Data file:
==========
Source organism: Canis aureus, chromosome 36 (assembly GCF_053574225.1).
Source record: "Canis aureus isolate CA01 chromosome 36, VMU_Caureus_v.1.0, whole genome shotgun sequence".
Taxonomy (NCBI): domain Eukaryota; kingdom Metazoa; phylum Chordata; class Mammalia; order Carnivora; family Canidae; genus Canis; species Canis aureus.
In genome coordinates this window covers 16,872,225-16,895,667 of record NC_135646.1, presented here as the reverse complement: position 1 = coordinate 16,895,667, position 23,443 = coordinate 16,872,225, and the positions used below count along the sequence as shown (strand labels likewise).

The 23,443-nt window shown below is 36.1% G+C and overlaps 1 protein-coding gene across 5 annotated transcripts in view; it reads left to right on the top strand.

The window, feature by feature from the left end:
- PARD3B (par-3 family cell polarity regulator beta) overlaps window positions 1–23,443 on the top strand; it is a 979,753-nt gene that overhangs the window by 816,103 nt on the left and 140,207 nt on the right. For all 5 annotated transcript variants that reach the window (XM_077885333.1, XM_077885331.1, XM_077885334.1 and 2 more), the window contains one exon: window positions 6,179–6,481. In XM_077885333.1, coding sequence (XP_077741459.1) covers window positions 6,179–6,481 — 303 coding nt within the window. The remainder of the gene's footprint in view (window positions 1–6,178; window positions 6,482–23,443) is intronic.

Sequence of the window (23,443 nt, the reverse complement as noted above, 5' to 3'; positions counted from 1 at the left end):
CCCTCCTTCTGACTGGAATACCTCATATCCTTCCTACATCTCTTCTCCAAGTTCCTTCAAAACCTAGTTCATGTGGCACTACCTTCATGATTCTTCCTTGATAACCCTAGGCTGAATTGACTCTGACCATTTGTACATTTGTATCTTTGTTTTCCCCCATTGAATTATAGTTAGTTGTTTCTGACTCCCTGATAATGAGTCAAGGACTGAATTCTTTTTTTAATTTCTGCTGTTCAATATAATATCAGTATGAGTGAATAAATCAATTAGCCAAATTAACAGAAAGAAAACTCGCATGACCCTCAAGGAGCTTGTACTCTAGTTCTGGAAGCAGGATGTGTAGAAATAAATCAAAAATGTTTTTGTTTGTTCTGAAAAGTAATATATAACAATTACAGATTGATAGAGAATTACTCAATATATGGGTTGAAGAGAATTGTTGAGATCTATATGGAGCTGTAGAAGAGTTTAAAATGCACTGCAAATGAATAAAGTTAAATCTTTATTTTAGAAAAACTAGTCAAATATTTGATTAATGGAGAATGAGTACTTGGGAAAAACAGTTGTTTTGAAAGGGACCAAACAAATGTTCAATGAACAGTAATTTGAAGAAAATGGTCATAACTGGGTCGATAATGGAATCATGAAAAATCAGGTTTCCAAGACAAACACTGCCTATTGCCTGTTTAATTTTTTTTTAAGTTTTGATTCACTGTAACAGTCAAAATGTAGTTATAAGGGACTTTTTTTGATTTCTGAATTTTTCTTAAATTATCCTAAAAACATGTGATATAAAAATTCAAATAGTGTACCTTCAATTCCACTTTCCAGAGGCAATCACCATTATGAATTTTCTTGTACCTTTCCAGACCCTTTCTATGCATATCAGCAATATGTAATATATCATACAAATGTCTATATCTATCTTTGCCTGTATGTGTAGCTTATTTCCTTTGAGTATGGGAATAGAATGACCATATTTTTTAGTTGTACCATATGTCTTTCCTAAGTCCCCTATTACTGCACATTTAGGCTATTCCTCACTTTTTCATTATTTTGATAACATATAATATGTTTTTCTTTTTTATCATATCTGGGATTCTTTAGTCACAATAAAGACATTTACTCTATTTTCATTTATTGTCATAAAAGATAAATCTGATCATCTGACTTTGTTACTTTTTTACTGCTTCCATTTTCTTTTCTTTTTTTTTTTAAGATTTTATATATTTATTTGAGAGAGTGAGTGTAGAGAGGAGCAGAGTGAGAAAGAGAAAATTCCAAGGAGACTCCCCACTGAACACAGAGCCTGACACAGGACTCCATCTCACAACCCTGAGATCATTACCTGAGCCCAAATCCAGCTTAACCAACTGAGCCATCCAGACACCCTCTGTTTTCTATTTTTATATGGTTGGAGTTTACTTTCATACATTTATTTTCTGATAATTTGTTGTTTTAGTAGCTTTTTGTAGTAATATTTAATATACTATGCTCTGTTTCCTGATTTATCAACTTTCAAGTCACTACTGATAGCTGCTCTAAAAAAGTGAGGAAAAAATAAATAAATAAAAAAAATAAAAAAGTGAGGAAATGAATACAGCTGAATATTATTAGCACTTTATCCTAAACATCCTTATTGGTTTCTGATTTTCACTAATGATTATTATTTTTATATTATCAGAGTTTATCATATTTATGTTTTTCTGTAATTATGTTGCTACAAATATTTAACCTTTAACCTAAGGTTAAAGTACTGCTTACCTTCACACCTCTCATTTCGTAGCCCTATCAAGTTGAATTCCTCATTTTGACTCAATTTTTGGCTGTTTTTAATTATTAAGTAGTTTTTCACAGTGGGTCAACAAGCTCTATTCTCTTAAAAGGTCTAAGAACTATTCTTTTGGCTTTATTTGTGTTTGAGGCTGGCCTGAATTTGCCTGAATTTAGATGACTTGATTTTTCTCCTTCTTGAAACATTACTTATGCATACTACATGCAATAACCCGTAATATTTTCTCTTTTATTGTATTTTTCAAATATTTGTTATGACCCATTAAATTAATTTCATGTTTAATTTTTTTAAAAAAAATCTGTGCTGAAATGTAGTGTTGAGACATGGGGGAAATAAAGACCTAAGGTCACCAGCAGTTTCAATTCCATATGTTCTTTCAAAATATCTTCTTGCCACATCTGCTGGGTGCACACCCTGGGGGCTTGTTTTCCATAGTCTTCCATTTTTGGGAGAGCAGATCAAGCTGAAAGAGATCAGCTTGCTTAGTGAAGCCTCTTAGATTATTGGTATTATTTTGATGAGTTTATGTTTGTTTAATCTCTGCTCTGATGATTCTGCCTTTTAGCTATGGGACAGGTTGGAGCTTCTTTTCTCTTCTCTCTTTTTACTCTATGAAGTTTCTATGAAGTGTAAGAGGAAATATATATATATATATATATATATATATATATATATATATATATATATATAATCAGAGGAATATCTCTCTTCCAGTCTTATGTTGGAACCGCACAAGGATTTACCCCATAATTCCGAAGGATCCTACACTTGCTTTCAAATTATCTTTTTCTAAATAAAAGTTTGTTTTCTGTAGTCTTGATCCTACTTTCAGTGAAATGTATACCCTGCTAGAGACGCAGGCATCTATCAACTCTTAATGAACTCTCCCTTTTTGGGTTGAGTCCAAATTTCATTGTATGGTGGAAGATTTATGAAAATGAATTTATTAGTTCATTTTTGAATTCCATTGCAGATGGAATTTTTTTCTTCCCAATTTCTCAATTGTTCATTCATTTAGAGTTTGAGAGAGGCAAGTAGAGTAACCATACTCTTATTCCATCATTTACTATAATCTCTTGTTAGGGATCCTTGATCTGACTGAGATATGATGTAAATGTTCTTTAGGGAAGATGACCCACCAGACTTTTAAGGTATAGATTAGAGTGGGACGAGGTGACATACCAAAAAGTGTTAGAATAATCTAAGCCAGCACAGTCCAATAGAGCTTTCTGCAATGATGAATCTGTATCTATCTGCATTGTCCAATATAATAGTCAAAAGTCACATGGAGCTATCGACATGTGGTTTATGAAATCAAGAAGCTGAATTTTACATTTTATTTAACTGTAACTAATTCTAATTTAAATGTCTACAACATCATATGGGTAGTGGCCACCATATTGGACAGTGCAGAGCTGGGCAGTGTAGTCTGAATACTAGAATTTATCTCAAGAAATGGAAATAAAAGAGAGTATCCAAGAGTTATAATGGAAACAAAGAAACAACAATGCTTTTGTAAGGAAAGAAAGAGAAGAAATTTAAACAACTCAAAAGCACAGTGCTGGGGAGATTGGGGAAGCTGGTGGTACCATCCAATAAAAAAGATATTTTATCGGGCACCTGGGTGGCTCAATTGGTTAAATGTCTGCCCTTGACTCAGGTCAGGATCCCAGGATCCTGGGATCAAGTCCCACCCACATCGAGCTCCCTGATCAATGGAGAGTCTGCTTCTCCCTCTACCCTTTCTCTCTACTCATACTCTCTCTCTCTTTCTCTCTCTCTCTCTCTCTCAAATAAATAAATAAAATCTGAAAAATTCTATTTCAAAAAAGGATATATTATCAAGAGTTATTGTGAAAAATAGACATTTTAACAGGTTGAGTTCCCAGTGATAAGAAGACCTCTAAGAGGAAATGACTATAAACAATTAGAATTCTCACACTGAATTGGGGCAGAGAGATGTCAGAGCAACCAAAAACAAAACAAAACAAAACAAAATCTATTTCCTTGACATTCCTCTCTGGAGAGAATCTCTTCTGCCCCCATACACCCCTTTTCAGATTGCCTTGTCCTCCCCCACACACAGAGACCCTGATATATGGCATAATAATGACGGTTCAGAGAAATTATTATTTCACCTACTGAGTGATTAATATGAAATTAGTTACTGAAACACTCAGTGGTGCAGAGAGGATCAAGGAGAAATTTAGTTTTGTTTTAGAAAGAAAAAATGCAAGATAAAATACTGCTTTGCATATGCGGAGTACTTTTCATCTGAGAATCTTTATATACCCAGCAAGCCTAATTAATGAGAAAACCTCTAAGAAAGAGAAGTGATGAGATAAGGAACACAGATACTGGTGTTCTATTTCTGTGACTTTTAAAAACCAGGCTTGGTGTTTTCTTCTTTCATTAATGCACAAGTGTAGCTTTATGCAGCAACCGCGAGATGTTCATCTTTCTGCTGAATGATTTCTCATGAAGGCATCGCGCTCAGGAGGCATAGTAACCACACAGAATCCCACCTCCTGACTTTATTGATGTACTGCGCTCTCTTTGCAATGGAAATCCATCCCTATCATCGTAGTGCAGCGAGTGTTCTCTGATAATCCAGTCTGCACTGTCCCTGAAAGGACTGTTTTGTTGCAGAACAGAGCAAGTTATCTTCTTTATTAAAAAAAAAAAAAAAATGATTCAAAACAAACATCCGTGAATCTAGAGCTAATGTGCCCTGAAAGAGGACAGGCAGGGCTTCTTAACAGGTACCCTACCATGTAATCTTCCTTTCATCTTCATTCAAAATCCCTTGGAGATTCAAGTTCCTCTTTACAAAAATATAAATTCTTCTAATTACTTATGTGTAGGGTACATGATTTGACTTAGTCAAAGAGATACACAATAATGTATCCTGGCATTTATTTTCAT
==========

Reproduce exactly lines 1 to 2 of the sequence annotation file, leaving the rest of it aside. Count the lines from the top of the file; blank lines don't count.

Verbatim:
Source organism: Canis aureus, chromosome 36 (assembly GCF_053574225.1).
Source record: "Canis aureus isolate CA01 chromosome 36, VMU_Caureus_v.1.0, whole genome shotgun sequence".